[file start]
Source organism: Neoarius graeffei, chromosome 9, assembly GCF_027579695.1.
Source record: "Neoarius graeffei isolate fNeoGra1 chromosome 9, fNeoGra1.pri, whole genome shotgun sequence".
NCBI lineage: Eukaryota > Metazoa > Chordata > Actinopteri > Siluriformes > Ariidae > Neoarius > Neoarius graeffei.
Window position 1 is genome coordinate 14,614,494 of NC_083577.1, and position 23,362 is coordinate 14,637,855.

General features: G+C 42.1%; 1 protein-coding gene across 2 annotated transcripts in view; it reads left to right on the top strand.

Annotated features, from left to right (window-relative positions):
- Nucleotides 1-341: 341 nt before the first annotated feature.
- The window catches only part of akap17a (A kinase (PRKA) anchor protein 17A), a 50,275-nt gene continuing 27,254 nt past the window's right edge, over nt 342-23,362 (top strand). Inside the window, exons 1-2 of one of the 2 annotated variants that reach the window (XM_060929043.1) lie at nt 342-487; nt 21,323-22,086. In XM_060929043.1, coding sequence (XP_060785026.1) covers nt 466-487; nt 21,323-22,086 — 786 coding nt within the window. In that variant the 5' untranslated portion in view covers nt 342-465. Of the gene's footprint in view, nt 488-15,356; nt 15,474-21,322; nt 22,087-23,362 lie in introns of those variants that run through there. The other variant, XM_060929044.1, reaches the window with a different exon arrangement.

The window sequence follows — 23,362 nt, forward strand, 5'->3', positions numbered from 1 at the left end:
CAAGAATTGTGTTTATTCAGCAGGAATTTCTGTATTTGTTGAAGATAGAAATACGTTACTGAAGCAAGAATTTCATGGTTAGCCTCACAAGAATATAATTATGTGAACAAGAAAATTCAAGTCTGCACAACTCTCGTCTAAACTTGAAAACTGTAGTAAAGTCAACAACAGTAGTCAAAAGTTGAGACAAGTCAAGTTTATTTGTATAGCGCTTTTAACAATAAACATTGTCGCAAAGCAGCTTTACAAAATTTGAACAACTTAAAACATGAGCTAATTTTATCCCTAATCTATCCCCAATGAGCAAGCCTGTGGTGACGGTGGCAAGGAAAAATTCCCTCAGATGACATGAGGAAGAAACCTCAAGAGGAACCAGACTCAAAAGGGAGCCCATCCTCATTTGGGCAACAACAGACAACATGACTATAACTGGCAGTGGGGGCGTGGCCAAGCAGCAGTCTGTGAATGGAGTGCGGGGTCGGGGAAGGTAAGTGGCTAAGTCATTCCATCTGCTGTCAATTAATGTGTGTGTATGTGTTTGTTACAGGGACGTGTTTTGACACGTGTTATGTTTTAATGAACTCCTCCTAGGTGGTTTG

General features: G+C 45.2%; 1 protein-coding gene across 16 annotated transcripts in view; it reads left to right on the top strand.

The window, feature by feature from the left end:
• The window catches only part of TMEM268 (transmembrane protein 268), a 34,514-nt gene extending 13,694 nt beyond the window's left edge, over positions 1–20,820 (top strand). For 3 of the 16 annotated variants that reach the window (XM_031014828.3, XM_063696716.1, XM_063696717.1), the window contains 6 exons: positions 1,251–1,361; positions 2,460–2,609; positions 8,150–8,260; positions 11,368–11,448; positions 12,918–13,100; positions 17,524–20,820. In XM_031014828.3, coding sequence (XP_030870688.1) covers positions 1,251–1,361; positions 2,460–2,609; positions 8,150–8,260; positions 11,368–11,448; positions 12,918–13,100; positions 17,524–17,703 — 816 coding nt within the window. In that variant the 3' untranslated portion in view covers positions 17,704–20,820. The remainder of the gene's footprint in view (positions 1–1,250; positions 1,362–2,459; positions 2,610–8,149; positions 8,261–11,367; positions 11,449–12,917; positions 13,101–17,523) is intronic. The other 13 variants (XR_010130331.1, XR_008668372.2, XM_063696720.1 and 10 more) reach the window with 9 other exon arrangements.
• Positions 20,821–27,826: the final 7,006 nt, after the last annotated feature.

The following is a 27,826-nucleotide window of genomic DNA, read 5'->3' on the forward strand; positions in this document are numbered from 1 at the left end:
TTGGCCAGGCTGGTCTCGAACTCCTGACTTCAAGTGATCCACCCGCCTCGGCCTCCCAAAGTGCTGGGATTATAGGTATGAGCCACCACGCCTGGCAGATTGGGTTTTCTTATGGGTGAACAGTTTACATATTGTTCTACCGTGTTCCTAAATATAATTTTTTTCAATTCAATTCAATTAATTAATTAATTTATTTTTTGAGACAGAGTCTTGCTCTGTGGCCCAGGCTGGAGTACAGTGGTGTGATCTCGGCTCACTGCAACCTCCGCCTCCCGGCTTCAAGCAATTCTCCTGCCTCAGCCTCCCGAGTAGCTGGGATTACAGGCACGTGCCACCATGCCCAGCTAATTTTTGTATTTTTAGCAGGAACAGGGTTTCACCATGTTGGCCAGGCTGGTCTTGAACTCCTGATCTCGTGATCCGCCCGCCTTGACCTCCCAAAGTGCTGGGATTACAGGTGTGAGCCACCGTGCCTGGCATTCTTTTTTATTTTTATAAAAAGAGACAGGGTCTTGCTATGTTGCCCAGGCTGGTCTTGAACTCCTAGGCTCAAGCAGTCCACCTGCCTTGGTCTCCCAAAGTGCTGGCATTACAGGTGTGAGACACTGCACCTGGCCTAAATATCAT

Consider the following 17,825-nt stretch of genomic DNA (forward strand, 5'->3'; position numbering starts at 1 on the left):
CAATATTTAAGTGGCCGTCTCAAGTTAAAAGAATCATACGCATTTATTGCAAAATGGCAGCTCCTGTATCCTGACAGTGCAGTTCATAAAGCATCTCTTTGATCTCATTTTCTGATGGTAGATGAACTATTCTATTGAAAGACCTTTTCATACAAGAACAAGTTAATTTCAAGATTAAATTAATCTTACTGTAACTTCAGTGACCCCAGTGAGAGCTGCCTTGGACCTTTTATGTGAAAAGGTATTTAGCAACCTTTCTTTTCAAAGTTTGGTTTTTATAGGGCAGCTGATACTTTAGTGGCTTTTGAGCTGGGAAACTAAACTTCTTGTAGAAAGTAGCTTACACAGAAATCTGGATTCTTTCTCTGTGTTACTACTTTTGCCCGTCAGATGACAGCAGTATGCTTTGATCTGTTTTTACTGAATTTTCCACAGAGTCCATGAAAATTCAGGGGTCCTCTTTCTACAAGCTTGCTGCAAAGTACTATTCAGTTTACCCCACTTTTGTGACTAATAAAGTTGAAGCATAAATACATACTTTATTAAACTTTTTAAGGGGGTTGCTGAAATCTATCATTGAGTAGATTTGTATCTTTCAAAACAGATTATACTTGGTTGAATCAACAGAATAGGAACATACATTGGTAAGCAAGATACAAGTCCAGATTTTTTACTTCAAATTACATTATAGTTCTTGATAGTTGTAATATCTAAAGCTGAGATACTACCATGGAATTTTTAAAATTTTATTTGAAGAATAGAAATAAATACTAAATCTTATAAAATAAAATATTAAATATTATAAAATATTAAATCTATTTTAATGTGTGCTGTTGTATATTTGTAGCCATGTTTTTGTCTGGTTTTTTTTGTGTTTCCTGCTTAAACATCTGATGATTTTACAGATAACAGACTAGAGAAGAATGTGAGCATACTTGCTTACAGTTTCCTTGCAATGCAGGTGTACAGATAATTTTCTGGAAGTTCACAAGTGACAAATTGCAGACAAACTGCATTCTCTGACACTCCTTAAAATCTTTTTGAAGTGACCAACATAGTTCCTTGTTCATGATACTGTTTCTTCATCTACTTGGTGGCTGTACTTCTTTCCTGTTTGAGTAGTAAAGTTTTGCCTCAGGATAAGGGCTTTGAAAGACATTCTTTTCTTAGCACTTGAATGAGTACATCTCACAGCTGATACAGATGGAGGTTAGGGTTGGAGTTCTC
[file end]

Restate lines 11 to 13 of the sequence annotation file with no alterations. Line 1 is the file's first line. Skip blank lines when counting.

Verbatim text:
General features: G+C 45.2%; 1 protein-coding gene across 16 annotated transcripts in view; it reads left to right on the top strand.

The window, feature by feature from the left end:
• The window catches only part of TMEM268 (transmembrane protein 268), a 34,514-nt gene extending 13,694 nt beyond the window's left edge, over positions 1–20,820 (top strand). For 3 of the 16 annotated variants that reach the window (XM_031014828.3, XM_063696716.1, XM_063696717.1), the window contains 6 exons: positions 1,251–1,361; positions 2,460–2,609; positions 8,150–8,260; positions 11,368–11,448; positions 12,918–13,100; positions 17,524–20,820. In XM_031014828.3, coding sequence (XP_030870688.1) covers positions 1,251–1,361; positions 2,460–2,609; positions 8,150–8,260; positions 11,368–11,448; positions 12,918–13,100; positions 17,524–17,703 — 816 coding nt within the window. In that variant the 3' untranslated portion in view covers positions 17,704–20,820. The remainder of the gene's footprint in view (positions 1–1,250; positions 1,362–2,459; positions 2,610–8,149; positions 8,261–11,367; positions 11,449–12,917; positions 13,101–17,523) is intronic. The other 13 variants (XR_010130331.1, XR_008668372.2, XM_063696720.1 and 10 more) reach the window with 9 other exon arrangements.